LinkedIn’s Exit From China Cuts Another East-West Bridge
For Chinese regulators, even a censored US -based social network is excessive.
Microsoft Said on Thursday it will stop running the work -based social network LinkedIn in the interior China at the end of the year. In a statement, the company cited a “more challenging operating environment and more compliance requirements in China.”
The announcement is a symbolic time for U.S.-China tech relations, and for China’s new tough approach to regulating its tech. Microsoft’s retreat is an even taller departure from Google left the country in 2010 in protest of censorship and alleged intelligence.
LinkedIn entered China in 2014 after agreeing to censor the content of its site for misinformation and politically sensitive topics, such as Taiwan. Microsoft, which has its own long and relatively strong relationship with Chinese authorities, acquired LinkedIn in 2016. In recent years, it has been the only U.S. internet company to offer content management. China. LinkedIn said it will run a board of jobs only in China within the country, effectively taking away the functionality of social networking and content sharing on the site.
The exit highlighted pressure on American companies as U.S.-China relations deteriorated and the Chinese government’s influence deepened the economy. “China’s tightening restrictions are becoming more and more unmanageable for Western companies,” said Nina Xiang, a financial analyst and author of US-China Technology War, a book on high-tech competition and cooperation between the two largest economies in the world.
“LinkedIn is about the last remaining large American tech firm operating in China with a related content,” Xiang said. “Without it, the connection between China and the rest of the world will only deepen.”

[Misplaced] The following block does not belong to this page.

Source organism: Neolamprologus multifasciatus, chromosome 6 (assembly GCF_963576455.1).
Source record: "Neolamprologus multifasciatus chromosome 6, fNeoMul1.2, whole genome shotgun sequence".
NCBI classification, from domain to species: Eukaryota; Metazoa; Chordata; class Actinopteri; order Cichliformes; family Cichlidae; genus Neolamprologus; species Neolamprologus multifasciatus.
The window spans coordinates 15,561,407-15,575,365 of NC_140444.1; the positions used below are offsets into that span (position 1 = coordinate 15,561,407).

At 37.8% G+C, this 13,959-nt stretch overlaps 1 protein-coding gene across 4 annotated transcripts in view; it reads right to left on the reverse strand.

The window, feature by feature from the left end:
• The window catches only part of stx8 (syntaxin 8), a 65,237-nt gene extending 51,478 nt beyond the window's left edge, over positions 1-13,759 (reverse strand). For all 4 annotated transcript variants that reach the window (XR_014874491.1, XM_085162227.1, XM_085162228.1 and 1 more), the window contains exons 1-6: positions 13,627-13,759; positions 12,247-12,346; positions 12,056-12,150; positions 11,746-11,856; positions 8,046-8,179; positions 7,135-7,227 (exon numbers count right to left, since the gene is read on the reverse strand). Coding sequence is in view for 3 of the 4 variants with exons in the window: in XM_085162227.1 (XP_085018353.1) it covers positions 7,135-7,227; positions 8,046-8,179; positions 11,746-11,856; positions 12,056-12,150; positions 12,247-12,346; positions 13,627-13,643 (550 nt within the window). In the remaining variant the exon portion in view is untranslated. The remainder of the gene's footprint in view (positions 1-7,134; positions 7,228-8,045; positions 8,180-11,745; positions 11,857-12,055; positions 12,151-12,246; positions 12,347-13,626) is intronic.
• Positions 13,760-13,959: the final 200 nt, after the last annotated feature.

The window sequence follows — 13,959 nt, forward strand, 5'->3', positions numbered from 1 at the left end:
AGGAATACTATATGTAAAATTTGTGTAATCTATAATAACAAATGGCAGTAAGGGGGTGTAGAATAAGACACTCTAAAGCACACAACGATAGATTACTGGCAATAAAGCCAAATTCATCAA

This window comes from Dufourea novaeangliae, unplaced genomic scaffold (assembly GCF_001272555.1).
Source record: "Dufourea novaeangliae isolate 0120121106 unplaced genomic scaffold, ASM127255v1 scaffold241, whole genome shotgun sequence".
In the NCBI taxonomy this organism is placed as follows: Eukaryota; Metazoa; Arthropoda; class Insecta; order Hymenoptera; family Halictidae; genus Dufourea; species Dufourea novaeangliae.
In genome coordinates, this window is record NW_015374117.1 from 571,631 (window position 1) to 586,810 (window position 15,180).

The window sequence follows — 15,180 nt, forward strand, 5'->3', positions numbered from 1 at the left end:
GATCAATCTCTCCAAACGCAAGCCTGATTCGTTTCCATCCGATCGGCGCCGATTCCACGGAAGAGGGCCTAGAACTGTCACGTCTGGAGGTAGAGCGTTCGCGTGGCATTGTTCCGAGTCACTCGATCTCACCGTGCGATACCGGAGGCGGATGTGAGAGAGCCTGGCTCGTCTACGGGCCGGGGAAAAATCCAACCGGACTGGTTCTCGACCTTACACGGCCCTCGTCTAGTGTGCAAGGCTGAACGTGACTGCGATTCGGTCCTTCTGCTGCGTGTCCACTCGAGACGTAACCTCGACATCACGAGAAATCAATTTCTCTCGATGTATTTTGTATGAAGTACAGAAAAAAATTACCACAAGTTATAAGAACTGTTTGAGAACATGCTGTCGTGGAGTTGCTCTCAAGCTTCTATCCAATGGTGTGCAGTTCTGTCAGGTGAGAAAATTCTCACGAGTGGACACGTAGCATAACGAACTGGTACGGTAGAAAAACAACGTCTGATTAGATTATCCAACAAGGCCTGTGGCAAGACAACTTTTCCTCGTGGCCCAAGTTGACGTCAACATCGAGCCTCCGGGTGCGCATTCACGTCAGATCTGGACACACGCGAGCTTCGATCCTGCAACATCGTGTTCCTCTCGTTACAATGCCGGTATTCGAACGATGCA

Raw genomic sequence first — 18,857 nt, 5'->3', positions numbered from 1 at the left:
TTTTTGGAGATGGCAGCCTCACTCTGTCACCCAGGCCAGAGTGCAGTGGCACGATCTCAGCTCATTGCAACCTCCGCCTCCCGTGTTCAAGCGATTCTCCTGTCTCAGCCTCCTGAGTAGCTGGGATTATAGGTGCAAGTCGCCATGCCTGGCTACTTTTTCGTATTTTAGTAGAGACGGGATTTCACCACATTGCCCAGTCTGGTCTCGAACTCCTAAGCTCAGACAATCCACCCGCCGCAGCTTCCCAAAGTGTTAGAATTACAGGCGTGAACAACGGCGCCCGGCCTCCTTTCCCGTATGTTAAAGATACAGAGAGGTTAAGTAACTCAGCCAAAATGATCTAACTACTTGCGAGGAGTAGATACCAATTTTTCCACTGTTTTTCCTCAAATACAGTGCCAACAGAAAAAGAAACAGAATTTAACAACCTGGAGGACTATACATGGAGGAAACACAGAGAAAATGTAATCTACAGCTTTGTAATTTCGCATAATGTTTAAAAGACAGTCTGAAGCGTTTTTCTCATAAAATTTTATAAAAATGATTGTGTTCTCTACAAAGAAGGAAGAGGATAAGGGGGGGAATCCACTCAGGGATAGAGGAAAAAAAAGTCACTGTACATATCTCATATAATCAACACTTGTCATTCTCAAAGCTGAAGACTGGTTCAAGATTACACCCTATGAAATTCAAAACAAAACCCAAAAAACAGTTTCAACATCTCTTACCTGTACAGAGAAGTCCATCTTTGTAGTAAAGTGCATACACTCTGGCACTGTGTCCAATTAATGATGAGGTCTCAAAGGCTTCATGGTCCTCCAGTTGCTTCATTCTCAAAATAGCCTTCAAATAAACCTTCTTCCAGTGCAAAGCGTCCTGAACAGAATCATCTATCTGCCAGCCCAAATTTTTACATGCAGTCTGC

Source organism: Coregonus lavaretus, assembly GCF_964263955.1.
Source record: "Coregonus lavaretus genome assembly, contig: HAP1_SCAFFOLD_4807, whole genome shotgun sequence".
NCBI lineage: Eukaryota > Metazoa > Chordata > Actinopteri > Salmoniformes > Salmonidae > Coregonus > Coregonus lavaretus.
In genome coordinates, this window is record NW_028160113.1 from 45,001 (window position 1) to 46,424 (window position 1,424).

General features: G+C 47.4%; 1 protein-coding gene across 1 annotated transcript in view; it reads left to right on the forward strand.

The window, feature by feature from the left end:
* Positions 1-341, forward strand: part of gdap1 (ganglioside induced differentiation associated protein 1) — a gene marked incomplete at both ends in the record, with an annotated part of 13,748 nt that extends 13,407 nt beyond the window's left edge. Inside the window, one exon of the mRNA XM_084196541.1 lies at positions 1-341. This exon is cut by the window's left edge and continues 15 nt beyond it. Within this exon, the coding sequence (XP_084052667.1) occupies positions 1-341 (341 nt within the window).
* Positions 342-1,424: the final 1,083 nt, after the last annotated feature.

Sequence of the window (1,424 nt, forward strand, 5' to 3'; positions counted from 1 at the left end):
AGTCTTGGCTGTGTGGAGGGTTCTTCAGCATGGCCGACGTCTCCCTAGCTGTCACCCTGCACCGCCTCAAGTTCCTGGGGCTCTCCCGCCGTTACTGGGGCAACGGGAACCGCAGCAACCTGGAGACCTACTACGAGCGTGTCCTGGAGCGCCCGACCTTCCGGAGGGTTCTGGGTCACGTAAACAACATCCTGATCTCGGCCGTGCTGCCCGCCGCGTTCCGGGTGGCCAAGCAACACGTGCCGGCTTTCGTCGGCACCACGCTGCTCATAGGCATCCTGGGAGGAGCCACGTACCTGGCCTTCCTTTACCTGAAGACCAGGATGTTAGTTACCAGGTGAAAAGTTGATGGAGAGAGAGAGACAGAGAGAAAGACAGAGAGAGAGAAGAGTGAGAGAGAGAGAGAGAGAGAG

The LinkedIn announcement followed months of intensified Chinese government pressure on the technology industry, with more stringent discretion and harsh new rules. Importantly, it includes a plan to start later this year to analyze and control algorithm recommendations. This will cover the algorithms LinkedIn uses to suggest content as well as new potential business connections to users.
Microsoft has a long history of operating successfully within the Chinese technology industry. The company established an important research lab, Microsoft Research Asia, in Beijing in 1998. Researchers trained there can be found throughout the tech world in China.
In 2012, lab members teamed up with Geoff Hinton, a pioneer of modern artificial intelligence, using a technique known as deep learning for language recognition. The lab will continue shows a system that translates between English and Mandarin in real time using technology. The adoption of AI has helped seed many Chinese AI companies.
Microsoft will continue to run its censored search engine, Bing, in China, even if it accounts for less than 4 percent of the country’s search market, according to MarketMeChina.
The pressure has been mounting on LinkedIn for months. In March, Chinese company executives reportedly reprimanded the government for failing to curb the political content shared on the platform, even with censorship. It was not immediately clear what prompted the action, but the company reportedly had to conduct a “self-evaluation,” stop signing new users, and report to China’s Cyberspace Administration within 30 days. .
In August the company again said that stopping new member sign-ups through the LinkedIn app “to ensure we continue to comply with local law,” without elaborating. And in September the company expanded its censorship by spoke to some foreign reporters that their profiles will be blocked in China
Chinese internet companies, too, face new challenges as the government enforces more stringent antitrust rules and regulations regarding the use of data and algorithms.
Under government pressure, Ant Group, a financial services spinout on Alibaba behind the much-used Alipay app, plans for a multi-billion-dollar IPO in Hong Kong and Shanghai were scrapped in November. The company has been ordered to scrap its business and make its mobile app compatible with its fiercest competitor, Tencent.
In April, Ant’s parent company Alibaba fined a record $ 2.8 billion by regulators for antitrust violations related to the ecommerce business.
In August, the company that rode DiDi was reprimanded for pursuing its own IPO despite concerns from China’s internet regulator about data privacy. The company’s app was taken from Chinese app stores, and it was subjected to a new review of its data works.